Jeffrey M. Ellenbogen, MD
24 August 2017 (online)
The Guest Editor of this issue of Seminars in Neurology is Dr. Jeffrey M. Ellenbogen.
Dr. Ellenbogen is Assistant Professor of Neurology in Baltimore, Maryland, at The Johns Hopkins University School of Medicine. He received his undergraduate degree in the History of Art from the University of Michigan in Ann Arbor. He received his medical degree from Tufts University School of Medicine in Boston, Massachusetts, and his Masters in Medical Science from Harvard Medical School. His subsequent training in internal medicine (internship) and neurology (residency) was at the University of Pennsylvania in Philadelphia, where he also underwent fellowship training in Clinical Electrophysiology. He subsequently was a postdoctoral fellow in sleep, and circadian and respiratory neurobiology at Harvard Medical School. He served as Chief of the Sleep Division in the Department of Neurology at Massachusetts General Hospital, as well as Director of the Sleep Laboratory. He is a fellow of the American Academy of Sleep Medicine, and has won multiple awards in the realms of Neurology and Sleep Medicine, including the John E. Dowling Teaching Award in Neurobiology from Harvard University, the Wayne A. Hening Sleep Medicine Investigator Award from the American Academy of Neurology, and the International Award for Publishing Excellence from the Journal of Clinical Endocrinology and Metabolism.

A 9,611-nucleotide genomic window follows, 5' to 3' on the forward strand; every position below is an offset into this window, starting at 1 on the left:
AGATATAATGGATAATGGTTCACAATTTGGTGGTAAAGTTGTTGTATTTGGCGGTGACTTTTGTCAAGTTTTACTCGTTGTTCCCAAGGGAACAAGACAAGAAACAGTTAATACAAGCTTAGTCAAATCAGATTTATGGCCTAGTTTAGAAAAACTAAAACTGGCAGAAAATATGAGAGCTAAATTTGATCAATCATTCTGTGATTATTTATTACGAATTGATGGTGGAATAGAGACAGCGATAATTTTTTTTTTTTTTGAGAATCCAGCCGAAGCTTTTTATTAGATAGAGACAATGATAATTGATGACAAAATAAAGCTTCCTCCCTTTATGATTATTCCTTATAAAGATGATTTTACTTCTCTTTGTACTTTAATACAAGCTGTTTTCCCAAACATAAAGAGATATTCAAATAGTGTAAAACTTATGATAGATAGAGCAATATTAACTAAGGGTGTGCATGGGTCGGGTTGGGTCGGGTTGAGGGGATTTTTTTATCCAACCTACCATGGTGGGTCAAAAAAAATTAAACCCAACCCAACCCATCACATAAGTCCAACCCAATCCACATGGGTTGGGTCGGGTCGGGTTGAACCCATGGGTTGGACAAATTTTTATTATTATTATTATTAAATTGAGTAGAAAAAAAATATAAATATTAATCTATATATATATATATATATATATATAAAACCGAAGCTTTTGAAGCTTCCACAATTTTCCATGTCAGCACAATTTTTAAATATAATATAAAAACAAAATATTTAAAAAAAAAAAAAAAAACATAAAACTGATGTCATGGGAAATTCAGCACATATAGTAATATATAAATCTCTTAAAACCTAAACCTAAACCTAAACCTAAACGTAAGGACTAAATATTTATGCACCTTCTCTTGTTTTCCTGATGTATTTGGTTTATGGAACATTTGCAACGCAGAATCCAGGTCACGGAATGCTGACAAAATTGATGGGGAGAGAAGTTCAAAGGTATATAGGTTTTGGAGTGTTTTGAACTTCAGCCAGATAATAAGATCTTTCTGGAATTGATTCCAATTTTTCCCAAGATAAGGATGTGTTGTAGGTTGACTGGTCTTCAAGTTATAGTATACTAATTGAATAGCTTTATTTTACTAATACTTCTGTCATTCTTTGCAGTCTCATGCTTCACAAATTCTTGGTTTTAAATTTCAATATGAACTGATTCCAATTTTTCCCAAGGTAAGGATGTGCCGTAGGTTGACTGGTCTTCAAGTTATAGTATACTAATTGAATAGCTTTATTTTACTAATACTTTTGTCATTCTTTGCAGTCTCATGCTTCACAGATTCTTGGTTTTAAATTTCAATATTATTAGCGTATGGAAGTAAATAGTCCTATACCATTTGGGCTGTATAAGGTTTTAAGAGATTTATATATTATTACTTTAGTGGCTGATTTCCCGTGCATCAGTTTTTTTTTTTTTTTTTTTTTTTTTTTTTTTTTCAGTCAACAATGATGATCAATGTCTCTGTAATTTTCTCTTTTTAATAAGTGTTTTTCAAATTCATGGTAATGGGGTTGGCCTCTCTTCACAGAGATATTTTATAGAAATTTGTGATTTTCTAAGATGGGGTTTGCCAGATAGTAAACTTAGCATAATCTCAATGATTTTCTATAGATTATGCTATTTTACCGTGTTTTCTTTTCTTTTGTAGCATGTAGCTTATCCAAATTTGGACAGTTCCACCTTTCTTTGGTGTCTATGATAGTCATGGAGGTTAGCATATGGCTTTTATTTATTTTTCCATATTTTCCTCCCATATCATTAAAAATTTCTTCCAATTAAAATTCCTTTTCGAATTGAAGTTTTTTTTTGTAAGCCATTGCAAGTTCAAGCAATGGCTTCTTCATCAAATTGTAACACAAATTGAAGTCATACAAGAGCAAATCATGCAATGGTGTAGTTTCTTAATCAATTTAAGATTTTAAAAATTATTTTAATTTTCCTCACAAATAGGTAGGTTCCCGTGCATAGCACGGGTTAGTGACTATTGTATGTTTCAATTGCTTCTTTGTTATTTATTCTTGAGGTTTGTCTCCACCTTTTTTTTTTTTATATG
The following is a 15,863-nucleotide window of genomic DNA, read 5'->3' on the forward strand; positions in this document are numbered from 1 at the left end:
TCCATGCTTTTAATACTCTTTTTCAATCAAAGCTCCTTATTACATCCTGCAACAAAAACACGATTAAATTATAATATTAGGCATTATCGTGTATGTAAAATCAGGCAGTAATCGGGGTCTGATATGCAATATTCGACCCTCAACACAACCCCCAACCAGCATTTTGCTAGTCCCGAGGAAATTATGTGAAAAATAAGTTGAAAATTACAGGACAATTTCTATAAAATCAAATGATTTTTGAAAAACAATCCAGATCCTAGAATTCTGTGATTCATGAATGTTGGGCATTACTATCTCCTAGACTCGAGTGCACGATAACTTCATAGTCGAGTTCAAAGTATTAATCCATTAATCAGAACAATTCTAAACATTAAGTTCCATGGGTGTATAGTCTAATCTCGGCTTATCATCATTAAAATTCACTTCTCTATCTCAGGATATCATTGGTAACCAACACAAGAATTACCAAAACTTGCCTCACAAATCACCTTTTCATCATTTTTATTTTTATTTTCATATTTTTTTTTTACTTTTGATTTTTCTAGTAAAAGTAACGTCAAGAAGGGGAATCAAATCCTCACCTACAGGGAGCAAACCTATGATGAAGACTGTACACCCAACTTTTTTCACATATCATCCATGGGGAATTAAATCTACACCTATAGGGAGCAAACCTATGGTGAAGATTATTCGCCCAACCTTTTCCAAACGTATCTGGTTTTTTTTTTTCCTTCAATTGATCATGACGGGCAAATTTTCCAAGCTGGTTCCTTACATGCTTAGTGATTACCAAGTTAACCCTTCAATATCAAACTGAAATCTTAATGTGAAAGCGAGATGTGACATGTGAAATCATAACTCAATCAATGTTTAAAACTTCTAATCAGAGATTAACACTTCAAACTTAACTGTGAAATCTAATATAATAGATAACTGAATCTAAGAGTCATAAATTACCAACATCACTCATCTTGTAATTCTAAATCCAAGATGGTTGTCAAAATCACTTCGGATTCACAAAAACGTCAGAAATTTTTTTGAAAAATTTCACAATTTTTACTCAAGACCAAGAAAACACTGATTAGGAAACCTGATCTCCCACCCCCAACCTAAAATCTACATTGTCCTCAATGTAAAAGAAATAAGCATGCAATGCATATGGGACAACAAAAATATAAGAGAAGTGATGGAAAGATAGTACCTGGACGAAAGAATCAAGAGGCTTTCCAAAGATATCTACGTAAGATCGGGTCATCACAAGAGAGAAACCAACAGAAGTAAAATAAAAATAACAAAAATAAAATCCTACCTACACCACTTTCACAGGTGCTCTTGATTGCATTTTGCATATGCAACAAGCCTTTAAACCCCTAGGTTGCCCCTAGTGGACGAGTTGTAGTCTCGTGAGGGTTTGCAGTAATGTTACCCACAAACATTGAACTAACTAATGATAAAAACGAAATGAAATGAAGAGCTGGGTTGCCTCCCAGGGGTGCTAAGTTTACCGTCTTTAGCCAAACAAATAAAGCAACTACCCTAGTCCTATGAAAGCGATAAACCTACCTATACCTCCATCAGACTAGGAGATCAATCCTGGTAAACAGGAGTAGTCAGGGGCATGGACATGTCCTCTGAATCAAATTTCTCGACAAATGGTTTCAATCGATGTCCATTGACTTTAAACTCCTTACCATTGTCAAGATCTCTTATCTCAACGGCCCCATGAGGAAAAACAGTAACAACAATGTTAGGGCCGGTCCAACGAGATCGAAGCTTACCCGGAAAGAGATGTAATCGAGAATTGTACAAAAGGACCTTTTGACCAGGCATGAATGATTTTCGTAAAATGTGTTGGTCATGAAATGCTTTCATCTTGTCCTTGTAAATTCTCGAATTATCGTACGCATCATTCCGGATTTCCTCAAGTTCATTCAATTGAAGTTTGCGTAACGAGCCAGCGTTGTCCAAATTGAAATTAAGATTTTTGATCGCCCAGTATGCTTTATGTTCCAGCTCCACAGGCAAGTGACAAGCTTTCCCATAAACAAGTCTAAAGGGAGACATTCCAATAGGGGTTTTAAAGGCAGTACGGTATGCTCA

Dr. Ellenbogen's research has concentrated on discovering and validating biomarkers that predict the ability to maintain sleep in the face of potential disruption (e.g., noises). He is extensively published in the field of sleep medicine, and is seen as one of the emerging neurologic leaders in this field, helping to form a collaborative and symbiotic relationship with our colleagues in pulmonary medicine and psychiatry, with whom we share the arena. He currently serves as the director of The Sounds Sleep Project and The Sleeping Brain Laboratory at Johns Hopkins, serving as the principal investigator of this research group aimed at understanding the interface between sleep, behavior, and cognition.
We greatly appreciate the efforts of Dr. Ellenbogen, as well as all of the contributing authors, for their superb and insightful work in this issue of Seminars, which comprehensively covers the topic of sleep medicine. The issue provides insights into cutting edge research in the field, but is imminently practical and useful for the general neurologist and anyone who cares for patients with sleep disorders. Thank you particularly to Jeff, my friend and colleague, for your dedication to this project and its success. We hope you enjoy this marvelous issue!